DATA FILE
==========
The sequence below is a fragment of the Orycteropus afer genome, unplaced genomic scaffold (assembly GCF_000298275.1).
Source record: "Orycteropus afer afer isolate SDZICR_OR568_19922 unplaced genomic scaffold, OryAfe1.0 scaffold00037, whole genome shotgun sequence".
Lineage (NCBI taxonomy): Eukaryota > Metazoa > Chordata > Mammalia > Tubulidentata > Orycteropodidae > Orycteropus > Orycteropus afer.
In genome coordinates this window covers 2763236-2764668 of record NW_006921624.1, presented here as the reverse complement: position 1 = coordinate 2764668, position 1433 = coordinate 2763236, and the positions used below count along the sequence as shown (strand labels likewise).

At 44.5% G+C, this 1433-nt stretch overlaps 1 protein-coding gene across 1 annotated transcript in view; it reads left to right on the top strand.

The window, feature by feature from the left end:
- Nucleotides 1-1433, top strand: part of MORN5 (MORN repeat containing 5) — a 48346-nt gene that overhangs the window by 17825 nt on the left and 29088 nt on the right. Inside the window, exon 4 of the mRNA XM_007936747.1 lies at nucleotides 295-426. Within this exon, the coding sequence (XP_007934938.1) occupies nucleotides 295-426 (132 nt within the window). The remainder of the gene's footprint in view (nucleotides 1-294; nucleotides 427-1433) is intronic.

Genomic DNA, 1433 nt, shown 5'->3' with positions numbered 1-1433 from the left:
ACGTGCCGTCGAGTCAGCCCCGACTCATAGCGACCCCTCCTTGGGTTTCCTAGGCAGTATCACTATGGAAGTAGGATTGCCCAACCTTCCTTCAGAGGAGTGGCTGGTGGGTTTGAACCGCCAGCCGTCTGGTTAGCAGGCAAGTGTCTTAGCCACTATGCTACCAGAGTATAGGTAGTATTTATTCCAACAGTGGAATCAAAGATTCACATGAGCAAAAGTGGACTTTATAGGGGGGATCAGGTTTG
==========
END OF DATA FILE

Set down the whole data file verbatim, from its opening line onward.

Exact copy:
The sequence below is a fragment of the Orycteropus afer genome, unplaced genomic scaffold (assembly GCF_000298275.1).
Source record: "Orycteropus afer afer isolate SDZICR_OR568_19922 unplaced genomic scaffold, OryAfe1.0 scaffold00037, whole genome shotgun sequence".
Lineage (NCBI taxonomy): Eukaryota > Metazoa > Chordata > Mammalia > Tubulidentata > Orycteropodidae > Orycteropus > Orycteropus afer.
In genome coordinates this window covers 2763236-2764668 of record NW_006921624.1, presented here as the reverse complement: position 1 = coordinate 2764668, position 1433 = coordinate 2763236, and the positions used below count along the sequence as shown (strand labels likewise).

At 44.5% G+C, this 1433-nt stretch overlaps 1 protein-coding gene across 1 annotated transcript in view; it reads left to right on the top strand.

The window, feature by feature from the left end:
- Nucleotides 1-1433, top strand: part of MORN5 (MORN repeat containing 5) — a 48346-nt gene that overhangs the window by 17825 nt on the left and 29088 nt on the right. Inside the window, exon 4 of the mRNA XM_007936747.1 lies at nucleotides 295-426. Within this exon, the coding sequence (XP_007934938.1) occupies nucleotides 295-426 (132 nt within the window). The remainder of the gene's footprint in view (nucleotides 1-294; nucleotides 427-1433) is intronic.

Genomic DNA, 1433 nt, shown 5'->3' with positions numbered 1-1433 from the left:
ACGTGCCGTCGAGTCAGCCCCGACTCATAGCGACCCCTCCTTGGGTTTCCTAGGCAGTATCACTATGGAAGTAGGATTGCCCAACCTTCCTTCAGAGGAGTGGCTGGTGGGTTTGAACCGCCAGCCGTCTGGTTAGCAGGCAAGTGTCTTAGCCACTATGCTACCAGAGTATAGGTAGTATTTATTCCAACAGTGGAATCAAAGATTCACATGAGCAAAAGTGGACTTTATAGGGGGGATCAGGTTTG